2. Most containers are made out of PVC plastics. Water is 99% of the weight. Since you will be growing a shallow depth, lets say 1 meter, on a large rooftop, say 10 meter x 10 meter, would be apx. 3.3 tons water. Most buildings have close to this much weight on them already when accounting for HVAC, communications, etc. Keep in mind, 3.3 tons is the weight of two cars. Some buildings can support construction equipment (15-ton crains!) during construction projects.

3) no arguement. except to have these containers built on the rooftops of building with processing equipment on-site.


By BZDTemp on 1/1/2009 7:31:44 PM , Rating: 2
10 meter x 10 meter x 1 meter = 100 cubic meter. one cubic meter of water is 1 ton so how do you make it 3.3 tons?

If you want a 10 meter x 10 meter tank to weigh only 3.3 tons you will need it to be very shallow indeed. In fact it would have to be less than 3.3 centimeter to account for the weight of the tank itself.


By lucasb on 1/1/2009 1:57:11 PM , Rating: 2
IMHO, rooftops are much more useful to filter pollutants in stormwater and air, to insulate buildings and as a tool against heat islands.
http://en.wikipedia.org/wiki/Green_roof
I don't think it's very wise to use your roof to grow algae.


Lessons learned?
By Nfarce on 1/1/2009 9:55:37 AM , Rating: 3
quote:
Critics say airliners relying on biofuels could help increase deforestation in the Amazon rain jungles, and could lead to food prices increasing further in the future.


What, did nobody learn anything from corn prices and the following food price increases after the increase in ethanol production? There is hardly a product on grocery store shelf that does not have some variant of corn in it, and of course everyone knows how much beef prices have gone up. Thanks for nothing, especially since my Infinity owner's manual says NO to ethanol blends. I don't want that feel good corrosive crap in my tank. The only people who really benefit from it are the farmers.

In any event, does anyone have any sense of sanity and realism on the scale of how much algae or nut plants and coconut trees it would take to produce biofuel? Lets be more realistic in this second attempt at alternative fuels please.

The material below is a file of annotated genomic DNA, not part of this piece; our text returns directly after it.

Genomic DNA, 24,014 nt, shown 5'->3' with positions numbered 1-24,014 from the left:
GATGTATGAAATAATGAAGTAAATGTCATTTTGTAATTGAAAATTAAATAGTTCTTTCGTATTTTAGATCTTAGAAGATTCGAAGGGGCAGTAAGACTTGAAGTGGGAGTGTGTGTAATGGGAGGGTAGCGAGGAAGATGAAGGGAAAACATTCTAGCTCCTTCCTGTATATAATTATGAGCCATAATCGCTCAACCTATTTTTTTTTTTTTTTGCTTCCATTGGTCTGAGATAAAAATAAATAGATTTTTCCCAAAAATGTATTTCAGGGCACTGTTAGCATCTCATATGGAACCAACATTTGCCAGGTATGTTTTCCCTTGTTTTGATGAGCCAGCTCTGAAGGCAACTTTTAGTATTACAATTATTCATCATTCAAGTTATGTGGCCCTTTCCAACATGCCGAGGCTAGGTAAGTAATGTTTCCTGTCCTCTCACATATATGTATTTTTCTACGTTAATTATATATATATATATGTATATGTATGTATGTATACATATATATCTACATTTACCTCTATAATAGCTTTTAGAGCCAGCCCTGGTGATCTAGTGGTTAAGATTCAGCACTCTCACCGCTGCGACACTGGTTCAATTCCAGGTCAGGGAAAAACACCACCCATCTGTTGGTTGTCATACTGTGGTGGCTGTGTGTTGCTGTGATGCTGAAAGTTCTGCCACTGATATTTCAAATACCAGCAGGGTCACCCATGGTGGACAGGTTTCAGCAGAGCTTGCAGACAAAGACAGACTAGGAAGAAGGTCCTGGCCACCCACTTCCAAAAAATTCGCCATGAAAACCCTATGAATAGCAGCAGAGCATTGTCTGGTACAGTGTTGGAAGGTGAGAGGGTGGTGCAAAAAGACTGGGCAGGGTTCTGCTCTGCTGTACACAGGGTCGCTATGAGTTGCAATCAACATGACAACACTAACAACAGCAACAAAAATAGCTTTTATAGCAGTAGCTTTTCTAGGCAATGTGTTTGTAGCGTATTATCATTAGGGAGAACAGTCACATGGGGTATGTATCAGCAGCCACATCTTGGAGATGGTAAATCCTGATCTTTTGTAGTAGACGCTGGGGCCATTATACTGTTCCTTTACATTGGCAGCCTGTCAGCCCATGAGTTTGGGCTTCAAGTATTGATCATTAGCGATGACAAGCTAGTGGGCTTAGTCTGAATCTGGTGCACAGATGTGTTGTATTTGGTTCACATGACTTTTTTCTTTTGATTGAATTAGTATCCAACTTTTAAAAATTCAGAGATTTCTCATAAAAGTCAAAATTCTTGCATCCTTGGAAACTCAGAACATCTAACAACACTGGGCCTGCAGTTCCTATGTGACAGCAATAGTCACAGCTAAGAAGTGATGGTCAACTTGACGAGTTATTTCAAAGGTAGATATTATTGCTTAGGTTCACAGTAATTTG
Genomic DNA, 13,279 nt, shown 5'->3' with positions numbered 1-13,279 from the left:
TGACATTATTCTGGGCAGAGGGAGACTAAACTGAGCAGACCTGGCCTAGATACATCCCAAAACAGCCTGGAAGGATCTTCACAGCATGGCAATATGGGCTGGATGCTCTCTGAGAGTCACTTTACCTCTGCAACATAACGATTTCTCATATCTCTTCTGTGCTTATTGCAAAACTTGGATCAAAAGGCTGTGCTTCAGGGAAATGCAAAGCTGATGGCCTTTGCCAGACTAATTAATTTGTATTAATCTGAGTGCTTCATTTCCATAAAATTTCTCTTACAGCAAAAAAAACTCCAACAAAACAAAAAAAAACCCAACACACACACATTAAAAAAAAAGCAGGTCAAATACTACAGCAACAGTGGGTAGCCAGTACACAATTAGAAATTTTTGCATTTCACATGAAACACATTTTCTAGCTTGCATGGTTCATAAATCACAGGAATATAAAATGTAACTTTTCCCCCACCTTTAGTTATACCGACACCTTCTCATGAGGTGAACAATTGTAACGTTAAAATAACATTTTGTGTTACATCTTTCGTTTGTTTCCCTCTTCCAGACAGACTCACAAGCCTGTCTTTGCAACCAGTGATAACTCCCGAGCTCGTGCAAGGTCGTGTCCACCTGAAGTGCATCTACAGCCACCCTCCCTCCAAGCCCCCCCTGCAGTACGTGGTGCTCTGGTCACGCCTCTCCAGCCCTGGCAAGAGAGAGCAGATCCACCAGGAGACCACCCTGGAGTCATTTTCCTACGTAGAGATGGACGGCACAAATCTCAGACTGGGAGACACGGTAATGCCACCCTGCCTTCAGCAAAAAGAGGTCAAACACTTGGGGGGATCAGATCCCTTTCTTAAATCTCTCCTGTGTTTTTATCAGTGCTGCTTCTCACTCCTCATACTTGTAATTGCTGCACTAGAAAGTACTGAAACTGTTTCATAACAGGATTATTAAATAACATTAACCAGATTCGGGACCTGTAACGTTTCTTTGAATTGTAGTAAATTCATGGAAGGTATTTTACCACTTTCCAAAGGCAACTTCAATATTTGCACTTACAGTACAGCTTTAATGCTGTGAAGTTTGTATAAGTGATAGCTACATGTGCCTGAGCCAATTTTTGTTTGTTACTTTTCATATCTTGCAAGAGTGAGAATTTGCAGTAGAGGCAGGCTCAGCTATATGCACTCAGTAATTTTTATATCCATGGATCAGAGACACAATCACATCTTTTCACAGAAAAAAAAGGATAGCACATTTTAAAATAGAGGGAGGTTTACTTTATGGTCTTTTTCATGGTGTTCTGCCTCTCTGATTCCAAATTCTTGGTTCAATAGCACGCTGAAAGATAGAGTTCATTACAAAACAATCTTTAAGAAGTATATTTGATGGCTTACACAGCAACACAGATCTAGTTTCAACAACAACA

RE: Lessons learned?
By Tsuwamono on 1/1/2009 10:25:57 AM , Rating: 2
If made from sugar cane like they do in brazil it wont really effect much. Brazil has been using biofuel for years...


RE: Lessons learned?
By Nfarce on 1/1/2009 10:59:22 AM , Rating: 3
Yeah but Brazil is the #1 producer of sugar cane, isn't it? We aren't Brazil and can only grow sugar cane in south Florida and Hawaii, let alone the scale of our energy demands in comparison. As we say in America, that dog won't hunt.


RE: Lessons learned?
By Ringold on 1/1/2009 11:00:32 PM , Rating: 2
quote:
Brazil has been using biofuel for years...


What does that prove?

How much lower would various crop prices be if Brazil converted all that sugarcane production for vehicles to production for human consumption? Hard to say, general equilibrium prices for the entire globe isn't exactly something a human can do in their head, but logic dictates more supply with a given demand leads to lower prices. Thats just 101 stuff.

There is simply no way to take land that could be dedicated to food production and instead growing fuel for vehicles and say that there is no real effect. Just because Brazil currently grows sugarcane for fuel consumption doesn't mean there aren't potentially very large opportunity costs.


RE: Lessons learned?
By JediJeb on 1/2/2009 2:25:28 PM , Rating: 2
The thing is we really don't have to take ground for producing food out of production to grow biofuels. The government is paying billions of dollars a year to keep large amounts of ground out of food production. These areas could be taken out of the set aside programs and put back into use to grow the biofuels with no effect on the food prices.

Also the farmers didn't benefit so much from higher corn prices, most of that went to the traders and other middle men. Until this past year, farmers were still getting the same price for the corn they produce that they got back in 1970, or sometimes even lower prices, yet they pay over 10 times as much for their fuel and equipment as they did in 1970. As for beef, a fed out steer is selling at about $0.70 per pound right now to farmers, maybe even a little less, that is the same price they got for them back in 1970 also. Yet when you buy it in a store the price is much higher, all the money is being made in between.